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What Paul did last night: Around the corner from us, and then around the next corner, there’s a food pantry that offers free provisions on Fridays. Due to the pandemic and the resulting shutdown, business there has been booming. So many people now show up each Friday that the line routinely stretches down the very long block that the pantry is on, then around the corner, down the next block, around the next corner, and up our block, right past our house. It’s powerful and horrible and humbling.

The pantry sometimes sends out volunteers to help maintain social distancing among the people standing in line, but this week they’ve apparently decided to try something different. When we went out for Pandemic Porch Cocktails™ yesterday evening, we saw that signs had been placed on many of the trees on our side of the street — you can see one on the tree in front of the Tugboat Captain. Here’s a closer look:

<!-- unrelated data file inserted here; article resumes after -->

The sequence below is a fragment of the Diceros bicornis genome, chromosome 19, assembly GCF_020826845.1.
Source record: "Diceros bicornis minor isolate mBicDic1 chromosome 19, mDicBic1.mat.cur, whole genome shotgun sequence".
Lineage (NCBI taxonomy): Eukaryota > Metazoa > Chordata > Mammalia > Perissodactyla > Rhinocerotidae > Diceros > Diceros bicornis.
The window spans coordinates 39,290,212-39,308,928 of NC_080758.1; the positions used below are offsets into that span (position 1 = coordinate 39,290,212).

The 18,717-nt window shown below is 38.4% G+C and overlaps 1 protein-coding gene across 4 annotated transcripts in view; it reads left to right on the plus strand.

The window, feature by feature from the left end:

Hmmmm. For starters, there are no white/red lines on the sidewalk, and I’m fairly certain no such lines will be added by 10:30am, when the queue usually starts to form. Also, it’s odd that the design shows a doctor and a nurse. Looks like someone went online and found any old social distancing flier, not noticing or caring that it’s apparently for a medical office.

Anyway, it was a very nice time on the porch yesterday. Our neighbor Jason stopped by, and so did our UPS guy, Ricky, plus we met a few new dogs, including one named Wolfie! Sorry, no photos of the pooches.

The branch is still there.

As always, you can see the full set of Pandemic Porch Cocktails™ photos — now a whopping 80 of them — here.

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Raffle results: The winner of the June pin is Greg Morrison. Congrats to him, and big thanks to Diego Bauzá for sponsoring this one.

Happy birthday to our own Jamie Rathjen, who compiles the Tickers that appear on Mondays. Enjoy your special day as best you can, buddy!

This was a really hard week for me, and I’m sure for many of you. Take care, stay safe, enjoy Phil’s weekend content, and I’ll see you back here on Monday. — Paul